When a person is baptized, he is also moved from one locale to another.  This is not a physical translation, but a spiritual one. The sinner had been living in the evil and corruption of the world.  It is a realm that is overseen and controlled by Satan (John 12:31; Eph. 2:2).  The new convert is taken out of that realm.  He is placed into the precious body of Christ, the church.  On Pentecost day, about three thousand individuals obeyed Peter’s inspired admonition to repent and be baptized” (Acts 2:41).  Those individuals, according to Acts 2:47, were added by the Lord to the church.  “Praising God, and having favour with all the people.  And the Lord added to the church daily such as should be saved.”  The church is the body of Christ (Eph. 1:22-23).  Thus, it is not surprising to read that we are “baptized into one body” (I Cor. 12:13).  In like manner, the church is the kingdom.  Therefore, Paul told the Colossians that they had been removed from the power of darkness and were translated into the kingdom of God’s dear Son (Col. 1:13).  Christ is the head of the body (Col. 1:18).  It is He who is the overseer of this domain.  He is the King over His kingdom (I Tim. 6:15).  Yes, at baptism, a person leaves an evil realm controlled by Satan and enters into an organization that has Jesus Christ as its Overseer (I Pet. 2:25).  Again, this is profound, significant!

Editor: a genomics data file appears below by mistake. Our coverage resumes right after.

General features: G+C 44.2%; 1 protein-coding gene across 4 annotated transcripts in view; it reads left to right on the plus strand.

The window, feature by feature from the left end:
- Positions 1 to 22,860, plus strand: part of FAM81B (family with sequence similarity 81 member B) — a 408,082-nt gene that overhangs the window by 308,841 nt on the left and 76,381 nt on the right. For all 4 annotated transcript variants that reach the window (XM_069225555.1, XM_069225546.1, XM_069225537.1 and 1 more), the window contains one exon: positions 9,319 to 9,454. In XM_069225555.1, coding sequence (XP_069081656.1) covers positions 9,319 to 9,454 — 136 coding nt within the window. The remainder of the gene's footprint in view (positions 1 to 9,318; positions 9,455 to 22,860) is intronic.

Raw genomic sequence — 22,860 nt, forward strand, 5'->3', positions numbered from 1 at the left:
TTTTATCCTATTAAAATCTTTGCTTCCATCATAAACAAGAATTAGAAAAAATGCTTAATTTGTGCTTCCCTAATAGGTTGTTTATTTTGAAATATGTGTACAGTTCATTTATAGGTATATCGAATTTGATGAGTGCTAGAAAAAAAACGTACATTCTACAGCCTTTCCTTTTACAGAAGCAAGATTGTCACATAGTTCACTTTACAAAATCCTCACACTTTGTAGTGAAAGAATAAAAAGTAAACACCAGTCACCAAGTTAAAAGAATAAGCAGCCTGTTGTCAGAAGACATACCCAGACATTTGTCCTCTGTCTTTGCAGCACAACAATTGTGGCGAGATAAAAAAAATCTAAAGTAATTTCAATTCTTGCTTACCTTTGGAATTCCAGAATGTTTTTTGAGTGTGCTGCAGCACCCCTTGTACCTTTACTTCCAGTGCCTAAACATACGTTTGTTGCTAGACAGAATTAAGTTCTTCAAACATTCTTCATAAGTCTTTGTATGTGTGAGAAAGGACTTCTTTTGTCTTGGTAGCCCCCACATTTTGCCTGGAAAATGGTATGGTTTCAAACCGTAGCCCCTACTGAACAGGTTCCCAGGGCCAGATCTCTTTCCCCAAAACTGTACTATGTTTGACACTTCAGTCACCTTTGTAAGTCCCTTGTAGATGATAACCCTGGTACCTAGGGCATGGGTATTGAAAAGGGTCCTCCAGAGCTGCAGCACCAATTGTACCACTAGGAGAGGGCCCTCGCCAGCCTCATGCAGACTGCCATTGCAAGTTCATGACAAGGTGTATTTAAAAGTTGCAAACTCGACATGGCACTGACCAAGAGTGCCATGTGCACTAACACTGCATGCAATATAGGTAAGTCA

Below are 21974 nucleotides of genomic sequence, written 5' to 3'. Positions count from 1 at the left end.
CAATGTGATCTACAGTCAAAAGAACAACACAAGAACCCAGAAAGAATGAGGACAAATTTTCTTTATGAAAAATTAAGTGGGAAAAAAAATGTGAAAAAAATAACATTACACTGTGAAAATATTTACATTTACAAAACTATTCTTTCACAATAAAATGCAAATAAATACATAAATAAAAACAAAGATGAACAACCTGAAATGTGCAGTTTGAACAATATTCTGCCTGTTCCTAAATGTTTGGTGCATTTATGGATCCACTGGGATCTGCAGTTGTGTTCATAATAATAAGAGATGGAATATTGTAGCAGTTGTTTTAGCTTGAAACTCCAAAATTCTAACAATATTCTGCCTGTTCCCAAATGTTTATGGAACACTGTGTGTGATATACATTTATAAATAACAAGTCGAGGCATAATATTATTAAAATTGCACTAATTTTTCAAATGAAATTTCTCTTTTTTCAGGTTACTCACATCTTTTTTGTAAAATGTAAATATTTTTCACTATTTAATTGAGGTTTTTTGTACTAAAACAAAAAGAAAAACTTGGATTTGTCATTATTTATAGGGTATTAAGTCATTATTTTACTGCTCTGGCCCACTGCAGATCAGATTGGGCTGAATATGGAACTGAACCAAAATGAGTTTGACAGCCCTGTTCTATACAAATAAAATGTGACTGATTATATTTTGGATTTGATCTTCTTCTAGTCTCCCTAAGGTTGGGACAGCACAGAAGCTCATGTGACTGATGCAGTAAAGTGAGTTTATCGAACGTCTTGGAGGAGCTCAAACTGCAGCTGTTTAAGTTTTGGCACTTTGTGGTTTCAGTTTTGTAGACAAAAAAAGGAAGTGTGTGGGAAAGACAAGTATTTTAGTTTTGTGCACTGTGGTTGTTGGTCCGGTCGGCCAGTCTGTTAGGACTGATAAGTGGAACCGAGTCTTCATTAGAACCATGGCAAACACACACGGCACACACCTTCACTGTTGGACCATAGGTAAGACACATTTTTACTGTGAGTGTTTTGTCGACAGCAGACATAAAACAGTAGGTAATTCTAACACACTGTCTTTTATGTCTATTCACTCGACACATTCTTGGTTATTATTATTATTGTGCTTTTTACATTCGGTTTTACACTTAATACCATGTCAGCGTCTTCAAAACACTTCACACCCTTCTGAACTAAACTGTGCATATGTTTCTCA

There is no doubt that baptism is a quick, simple act.  The sinner allows another person to lower him into the water, and he rises therefrom (Acts 8:38-39).  It takes only a few seconds to complete.  However, what is done spiritually to that individual during those few seconds is profound.  All of a person’s sins are forgiven.  The person rises in the image of Jesus Christ.  The individual has been translated into the kingdom of God’s dear Son, the church.  Individuals need to appreciate these things after their conversion.  They need to rejoice and give thanks for the salvation.  They need to live in such a way that gratitude is expressed for all that God has done for them.  No doubt, their baptism was quick and simple, but it was also extremely profound.